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Re: [XHTML2] Unicode line and paragraph separators

From: Simon Jessey <simon@jessey.net>
Date: Mon, 7 Apr 2003 07:18:22 -0400
Message-ID: <000f01c2fcf7$66a0efa0$6401a8c0@Simon2S0JP11>
To: "www-html" <www-html@w3.org>

----- Original Message -----
From: "Ernest Cline" <ernestcline@mindspring.com>
Subject: Re: [XHTML2] Unicode line and paragraph separators


> ... the default formatting is why the majority of paragraphs in
> current HTML are marked up as paragraphs, even when the content of the
> <p> is not really a parargraph.

Most things are supposed to be in paragraphs, though. For example, a table
of data or an image may actually reside inside a paragraph because they are
part of the concept within that paragraph. However, I am sure you will come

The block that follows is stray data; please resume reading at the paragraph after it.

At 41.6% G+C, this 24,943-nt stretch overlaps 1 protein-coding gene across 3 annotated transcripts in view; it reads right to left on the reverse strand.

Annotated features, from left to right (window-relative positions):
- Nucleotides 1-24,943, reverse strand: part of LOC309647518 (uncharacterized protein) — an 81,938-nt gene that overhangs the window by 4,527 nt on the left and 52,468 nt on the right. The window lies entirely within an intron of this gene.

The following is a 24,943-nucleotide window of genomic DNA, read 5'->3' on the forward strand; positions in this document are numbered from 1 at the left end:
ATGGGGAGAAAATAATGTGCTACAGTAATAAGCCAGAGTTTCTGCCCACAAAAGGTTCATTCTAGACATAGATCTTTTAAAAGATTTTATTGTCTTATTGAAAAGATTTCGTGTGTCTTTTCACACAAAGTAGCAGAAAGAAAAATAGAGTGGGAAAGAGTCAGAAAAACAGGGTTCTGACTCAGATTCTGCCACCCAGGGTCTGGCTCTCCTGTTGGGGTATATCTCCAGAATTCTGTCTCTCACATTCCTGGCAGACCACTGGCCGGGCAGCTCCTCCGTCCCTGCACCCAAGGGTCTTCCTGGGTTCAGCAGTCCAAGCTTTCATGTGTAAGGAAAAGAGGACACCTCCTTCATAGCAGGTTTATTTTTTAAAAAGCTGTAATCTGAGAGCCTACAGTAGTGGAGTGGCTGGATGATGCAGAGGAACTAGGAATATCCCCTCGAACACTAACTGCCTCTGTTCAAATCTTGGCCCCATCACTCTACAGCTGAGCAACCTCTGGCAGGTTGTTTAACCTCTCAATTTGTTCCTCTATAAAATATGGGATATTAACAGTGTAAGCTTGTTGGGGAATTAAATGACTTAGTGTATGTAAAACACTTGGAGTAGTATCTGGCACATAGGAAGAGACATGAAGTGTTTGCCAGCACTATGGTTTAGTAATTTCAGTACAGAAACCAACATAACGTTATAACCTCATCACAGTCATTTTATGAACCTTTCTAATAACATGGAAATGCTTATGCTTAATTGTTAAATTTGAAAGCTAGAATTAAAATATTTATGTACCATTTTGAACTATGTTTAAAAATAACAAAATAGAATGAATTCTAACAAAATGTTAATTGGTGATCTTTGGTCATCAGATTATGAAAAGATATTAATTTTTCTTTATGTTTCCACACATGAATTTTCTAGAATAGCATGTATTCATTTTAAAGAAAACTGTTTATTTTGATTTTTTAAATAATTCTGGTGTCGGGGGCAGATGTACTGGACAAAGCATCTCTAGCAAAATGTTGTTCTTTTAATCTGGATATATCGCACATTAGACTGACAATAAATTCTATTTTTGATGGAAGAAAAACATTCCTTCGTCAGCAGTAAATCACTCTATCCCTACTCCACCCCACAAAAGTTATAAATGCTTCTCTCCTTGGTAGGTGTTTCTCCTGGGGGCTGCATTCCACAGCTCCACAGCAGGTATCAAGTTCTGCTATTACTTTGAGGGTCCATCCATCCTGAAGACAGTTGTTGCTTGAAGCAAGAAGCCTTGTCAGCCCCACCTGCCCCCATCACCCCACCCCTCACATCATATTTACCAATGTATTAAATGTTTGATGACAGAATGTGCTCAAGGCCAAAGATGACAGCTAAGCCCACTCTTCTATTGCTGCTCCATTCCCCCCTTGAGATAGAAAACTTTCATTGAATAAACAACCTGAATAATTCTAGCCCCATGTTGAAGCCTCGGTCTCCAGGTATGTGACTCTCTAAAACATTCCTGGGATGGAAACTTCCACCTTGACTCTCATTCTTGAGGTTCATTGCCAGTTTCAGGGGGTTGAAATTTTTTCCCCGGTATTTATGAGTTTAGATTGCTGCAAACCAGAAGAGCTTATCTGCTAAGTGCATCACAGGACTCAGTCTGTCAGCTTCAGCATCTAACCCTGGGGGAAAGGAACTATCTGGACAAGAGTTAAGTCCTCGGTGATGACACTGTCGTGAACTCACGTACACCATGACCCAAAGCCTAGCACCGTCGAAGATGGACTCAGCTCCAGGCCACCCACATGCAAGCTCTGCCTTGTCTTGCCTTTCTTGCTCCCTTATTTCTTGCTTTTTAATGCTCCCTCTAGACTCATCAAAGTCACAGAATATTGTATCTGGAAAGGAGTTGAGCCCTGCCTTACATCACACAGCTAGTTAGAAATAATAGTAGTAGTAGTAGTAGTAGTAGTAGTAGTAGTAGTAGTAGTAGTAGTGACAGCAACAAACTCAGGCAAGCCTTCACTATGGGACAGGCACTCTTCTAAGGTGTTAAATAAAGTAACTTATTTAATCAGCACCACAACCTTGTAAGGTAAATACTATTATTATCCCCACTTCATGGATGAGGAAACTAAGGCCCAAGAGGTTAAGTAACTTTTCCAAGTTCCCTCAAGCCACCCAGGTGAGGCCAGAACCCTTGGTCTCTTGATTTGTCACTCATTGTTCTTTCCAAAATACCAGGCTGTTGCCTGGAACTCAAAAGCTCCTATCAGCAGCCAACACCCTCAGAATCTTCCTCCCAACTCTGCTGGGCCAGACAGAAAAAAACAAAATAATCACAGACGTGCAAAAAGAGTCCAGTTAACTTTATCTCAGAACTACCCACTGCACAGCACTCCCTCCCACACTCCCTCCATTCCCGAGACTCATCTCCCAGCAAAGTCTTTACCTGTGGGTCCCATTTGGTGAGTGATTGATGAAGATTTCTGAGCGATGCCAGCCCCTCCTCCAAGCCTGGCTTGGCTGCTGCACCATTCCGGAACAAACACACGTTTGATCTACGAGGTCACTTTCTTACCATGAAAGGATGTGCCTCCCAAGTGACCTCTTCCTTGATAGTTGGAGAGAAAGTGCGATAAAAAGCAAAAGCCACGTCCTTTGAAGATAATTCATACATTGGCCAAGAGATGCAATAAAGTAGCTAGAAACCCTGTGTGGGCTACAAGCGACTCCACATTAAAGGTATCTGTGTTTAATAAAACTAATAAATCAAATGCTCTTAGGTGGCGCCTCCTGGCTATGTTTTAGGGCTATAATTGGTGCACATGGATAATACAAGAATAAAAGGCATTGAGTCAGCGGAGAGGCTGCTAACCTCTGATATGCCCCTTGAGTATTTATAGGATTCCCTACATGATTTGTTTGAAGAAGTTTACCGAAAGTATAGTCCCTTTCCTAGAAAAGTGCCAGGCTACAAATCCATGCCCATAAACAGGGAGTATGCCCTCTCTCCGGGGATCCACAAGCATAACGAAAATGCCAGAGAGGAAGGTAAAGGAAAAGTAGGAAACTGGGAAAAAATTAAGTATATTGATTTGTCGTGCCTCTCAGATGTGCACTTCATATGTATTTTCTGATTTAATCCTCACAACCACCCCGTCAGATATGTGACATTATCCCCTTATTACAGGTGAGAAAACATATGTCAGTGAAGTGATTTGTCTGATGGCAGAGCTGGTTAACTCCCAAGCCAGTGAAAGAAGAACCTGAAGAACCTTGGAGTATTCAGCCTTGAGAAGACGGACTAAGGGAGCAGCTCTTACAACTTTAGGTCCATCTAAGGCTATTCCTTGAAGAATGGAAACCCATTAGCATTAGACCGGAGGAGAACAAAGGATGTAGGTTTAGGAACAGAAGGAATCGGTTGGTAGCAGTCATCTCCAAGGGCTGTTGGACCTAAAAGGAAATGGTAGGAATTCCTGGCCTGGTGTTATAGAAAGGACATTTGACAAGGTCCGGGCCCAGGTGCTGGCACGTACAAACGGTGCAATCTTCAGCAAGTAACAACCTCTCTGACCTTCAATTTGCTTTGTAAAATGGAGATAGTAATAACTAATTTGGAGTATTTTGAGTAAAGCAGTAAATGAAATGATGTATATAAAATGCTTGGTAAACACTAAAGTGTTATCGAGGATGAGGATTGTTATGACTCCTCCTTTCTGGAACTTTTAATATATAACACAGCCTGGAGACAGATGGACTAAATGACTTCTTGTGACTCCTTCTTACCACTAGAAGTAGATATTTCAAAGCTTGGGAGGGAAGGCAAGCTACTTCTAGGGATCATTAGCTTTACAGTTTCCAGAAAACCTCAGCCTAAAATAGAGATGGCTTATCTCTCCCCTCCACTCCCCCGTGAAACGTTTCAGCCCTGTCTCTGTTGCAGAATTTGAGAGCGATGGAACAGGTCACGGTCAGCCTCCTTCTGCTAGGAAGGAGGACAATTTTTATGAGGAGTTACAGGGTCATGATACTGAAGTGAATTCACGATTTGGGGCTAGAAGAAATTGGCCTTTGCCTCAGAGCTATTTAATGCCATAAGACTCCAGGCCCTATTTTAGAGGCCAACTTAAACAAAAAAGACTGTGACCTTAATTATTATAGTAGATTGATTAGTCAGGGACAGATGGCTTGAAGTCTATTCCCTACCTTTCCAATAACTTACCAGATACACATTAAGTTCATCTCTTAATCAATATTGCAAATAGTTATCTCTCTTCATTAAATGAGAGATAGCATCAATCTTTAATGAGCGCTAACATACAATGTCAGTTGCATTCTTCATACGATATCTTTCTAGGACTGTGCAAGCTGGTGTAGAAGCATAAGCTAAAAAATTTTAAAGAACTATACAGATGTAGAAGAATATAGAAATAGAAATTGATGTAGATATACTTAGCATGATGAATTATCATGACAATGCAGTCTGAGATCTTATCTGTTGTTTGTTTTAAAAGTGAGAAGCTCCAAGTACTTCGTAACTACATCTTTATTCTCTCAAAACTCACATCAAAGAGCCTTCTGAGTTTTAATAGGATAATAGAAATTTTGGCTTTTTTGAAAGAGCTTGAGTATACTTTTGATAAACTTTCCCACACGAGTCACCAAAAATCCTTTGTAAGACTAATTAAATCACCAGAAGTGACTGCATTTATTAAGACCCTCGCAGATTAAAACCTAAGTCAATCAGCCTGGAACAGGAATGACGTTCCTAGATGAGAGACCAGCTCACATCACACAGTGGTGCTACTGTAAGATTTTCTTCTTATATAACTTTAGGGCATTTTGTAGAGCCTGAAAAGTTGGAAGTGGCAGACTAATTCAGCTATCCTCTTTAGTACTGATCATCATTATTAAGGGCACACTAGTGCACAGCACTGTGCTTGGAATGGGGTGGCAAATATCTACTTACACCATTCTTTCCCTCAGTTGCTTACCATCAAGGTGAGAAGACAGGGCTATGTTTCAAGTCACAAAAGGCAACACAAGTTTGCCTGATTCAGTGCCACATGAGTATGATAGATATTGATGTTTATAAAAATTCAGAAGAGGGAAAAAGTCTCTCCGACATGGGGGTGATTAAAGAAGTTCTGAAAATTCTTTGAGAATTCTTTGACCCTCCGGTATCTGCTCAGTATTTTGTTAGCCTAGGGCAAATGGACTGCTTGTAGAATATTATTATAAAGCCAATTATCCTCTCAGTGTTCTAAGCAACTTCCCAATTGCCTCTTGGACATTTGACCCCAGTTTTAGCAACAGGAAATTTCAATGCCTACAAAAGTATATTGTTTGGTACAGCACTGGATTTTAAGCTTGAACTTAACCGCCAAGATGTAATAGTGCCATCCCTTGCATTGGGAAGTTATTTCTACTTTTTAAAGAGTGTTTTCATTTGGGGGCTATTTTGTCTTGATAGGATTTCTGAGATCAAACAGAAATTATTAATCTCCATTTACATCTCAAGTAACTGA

across dozens of illegitimate uses of <p>...</p> as well.

> > One thing occurs to me. If you are suggesting we ignore the structural
> > significance of paragraphs and treat them simply as separated chunks of
> > text, is that not reducing them to something similar to an unordered
list?
> > Perhaps paragraphs should be marked up as lists instead.
>
>
> However, please tell me that you were trying to be humorous with that
> last remark.  In doing my little survey of web pages, I have seen so
> much bad coding practice, it is not funny. I have seen <p>'s used to
> hold content that should have been lists, list-items, headings and
> other semantic elements as well. <td><p>Text</p></td> is also
> depressingly common even in cases where the content was not even a
> sentence, much less a paragraph.
>

I was being more ironic than funny. I have seen plenty of cases where the
wrong structural elements are employed, many of which can be attributed to
crappy WYSIWYG tools. However the concept of using a list to markup
paragraphs is not so strange. I am using list items to wrap blog entries
that contain one or more paragraphs and taking it one step further into
nested lists doesn't seem that big a jump anymore.

Simon Jessey

w: http://jessey.net/blog/
e: simon@jessey.net
Received on Monday, 7 April 2003 07:18:28 GMT

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